Prime minister Boris Johnson has said there will “definitely” be a role for Covid-19 “vaccine passports” for international travellers.
The government is reviewing ways that vaccine certification can be used domestically and abroad.
Its Global Travel Taskforce is due to report on April 12, but Johnson is expected to give “a bit” of information on travel’s restart on Easter Monday (April 5).
Speaking to ITV during a visit to Middlesbrough on Thursday (April 1), Johnson said: “There’s definitely going to be a world in which international travel will use vaccine passports.
“You can see already that other countries, the aviation industry, are interested in this and there’s a logic to that.”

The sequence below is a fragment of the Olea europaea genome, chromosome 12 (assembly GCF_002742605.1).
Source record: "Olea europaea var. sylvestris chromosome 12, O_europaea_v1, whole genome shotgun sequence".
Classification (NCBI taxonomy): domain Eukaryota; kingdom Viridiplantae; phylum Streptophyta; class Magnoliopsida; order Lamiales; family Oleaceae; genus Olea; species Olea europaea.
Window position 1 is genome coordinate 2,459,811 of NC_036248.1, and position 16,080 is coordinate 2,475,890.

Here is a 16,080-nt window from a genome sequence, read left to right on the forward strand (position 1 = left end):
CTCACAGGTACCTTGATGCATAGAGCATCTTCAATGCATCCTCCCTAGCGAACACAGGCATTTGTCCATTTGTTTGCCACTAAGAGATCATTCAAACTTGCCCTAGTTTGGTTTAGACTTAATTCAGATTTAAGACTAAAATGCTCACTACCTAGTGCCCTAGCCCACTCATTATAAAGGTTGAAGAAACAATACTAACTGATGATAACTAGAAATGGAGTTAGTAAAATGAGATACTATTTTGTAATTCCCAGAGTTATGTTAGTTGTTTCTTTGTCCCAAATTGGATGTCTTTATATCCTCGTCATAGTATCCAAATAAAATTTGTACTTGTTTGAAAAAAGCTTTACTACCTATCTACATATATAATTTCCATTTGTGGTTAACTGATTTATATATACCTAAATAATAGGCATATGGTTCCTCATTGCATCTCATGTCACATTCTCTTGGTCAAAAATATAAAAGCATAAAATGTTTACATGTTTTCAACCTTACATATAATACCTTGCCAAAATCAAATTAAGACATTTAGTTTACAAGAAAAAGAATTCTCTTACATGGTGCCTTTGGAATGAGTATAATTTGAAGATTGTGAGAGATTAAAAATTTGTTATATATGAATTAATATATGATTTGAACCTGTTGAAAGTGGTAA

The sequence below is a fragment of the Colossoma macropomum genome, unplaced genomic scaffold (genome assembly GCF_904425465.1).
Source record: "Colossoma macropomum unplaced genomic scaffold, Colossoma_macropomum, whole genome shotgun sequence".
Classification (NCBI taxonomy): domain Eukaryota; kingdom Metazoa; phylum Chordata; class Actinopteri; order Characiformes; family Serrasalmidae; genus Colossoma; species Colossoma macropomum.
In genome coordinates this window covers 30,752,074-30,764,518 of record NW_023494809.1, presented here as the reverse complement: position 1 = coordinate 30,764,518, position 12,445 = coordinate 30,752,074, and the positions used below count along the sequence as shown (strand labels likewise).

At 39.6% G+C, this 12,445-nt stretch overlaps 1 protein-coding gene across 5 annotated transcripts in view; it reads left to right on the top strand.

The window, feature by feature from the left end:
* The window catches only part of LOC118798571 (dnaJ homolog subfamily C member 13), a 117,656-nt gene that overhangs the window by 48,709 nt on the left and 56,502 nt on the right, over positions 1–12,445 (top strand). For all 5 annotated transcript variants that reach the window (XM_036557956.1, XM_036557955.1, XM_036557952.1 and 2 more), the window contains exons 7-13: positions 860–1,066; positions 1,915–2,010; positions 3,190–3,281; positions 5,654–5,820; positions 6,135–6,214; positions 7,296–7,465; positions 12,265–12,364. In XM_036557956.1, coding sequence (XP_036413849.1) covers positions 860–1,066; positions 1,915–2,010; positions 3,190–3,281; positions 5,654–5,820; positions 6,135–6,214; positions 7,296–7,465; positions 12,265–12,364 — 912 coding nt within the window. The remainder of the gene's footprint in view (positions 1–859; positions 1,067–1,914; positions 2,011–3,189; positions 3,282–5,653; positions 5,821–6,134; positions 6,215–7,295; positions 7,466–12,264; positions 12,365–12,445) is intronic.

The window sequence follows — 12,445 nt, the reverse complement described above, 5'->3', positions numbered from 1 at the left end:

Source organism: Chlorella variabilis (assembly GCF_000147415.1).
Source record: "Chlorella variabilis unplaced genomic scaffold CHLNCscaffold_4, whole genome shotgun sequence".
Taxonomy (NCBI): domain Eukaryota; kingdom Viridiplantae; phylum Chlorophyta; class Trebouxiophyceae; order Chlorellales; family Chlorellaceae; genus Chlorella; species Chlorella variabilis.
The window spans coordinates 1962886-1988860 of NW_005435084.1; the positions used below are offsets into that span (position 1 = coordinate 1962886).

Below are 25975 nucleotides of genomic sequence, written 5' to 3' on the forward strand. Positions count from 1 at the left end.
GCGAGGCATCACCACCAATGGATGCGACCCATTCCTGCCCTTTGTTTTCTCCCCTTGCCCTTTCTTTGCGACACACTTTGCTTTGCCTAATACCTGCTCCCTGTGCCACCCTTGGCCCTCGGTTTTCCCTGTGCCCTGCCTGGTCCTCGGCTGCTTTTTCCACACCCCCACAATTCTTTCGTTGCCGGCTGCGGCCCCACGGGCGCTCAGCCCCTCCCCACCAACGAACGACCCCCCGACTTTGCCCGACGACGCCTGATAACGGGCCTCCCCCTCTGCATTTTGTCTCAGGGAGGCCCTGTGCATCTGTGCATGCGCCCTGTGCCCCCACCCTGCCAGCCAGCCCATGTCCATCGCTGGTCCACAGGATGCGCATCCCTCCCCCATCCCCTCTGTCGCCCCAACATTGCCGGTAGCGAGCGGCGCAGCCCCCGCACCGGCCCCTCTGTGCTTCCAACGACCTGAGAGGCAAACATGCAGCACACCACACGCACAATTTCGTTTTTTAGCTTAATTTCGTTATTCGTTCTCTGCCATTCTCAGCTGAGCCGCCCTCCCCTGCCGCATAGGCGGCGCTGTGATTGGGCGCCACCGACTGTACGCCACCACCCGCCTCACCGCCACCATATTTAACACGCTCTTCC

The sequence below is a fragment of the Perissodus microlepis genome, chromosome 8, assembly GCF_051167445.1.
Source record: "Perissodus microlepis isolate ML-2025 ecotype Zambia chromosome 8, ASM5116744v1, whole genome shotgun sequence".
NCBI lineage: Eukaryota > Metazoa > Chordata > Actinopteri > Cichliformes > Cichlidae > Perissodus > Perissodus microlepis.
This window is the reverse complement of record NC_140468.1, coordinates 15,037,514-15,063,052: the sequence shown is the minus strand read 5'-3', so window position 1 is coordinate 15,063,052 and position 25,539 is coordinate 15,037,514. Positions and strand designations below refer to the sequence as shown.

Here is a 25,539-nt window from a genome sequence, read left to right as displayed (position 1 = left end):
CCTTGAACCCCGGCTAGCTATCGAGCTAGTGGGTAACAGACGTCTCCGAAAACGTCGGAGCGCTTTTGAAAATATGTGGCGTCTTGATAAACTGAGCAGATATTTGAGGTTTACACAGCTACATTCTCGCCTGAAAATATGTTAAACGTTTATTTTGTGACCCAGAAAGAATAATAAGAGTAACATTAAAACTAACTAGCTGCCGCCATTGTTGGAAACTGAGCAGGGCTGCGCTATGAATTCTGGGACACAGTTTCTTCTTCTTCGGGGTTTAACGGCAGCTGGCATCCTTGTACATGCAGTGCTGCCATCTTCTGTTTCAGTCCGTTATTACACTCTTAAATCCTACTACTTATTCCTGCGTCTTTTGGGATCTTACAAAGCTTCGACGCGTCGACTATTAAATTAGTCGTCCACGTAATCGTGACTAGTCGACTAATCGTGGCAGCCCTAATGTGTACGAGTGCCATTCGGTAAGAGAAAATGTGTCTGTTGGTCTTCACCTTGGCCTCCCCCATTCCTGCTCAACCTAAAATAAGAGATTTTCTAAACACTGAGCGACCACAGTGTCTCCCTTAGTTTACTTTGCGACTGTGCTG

He added: “I think when it comes to trying to make sure that we give maximum confidence to businesses and customers in the UK, there are three things – there’s immunity whether you have had it before so you have natural antibodies, whether you have been vaccinated, and of course whether you have had a test.”
The European Commission, which has been working towards a mid-June introduction of its Digital Green Ceriticates, tweeted today to say the certificates will “ensure people can travel safely within the EU this summer”.
Labour leader Sir Keir Starmer told The Telegraph that Covid passports for international travel were “inevitable”.
But he said Covid passports being used for everyday social activities once the pandemic has eased, such as visiting the pub, would be against the “British instinct”.
Iata, the international airlines organisation, has said its digital travel pass for Covid-19 test results and vaccine certificates will be launched on the Apple platform in mid-April.
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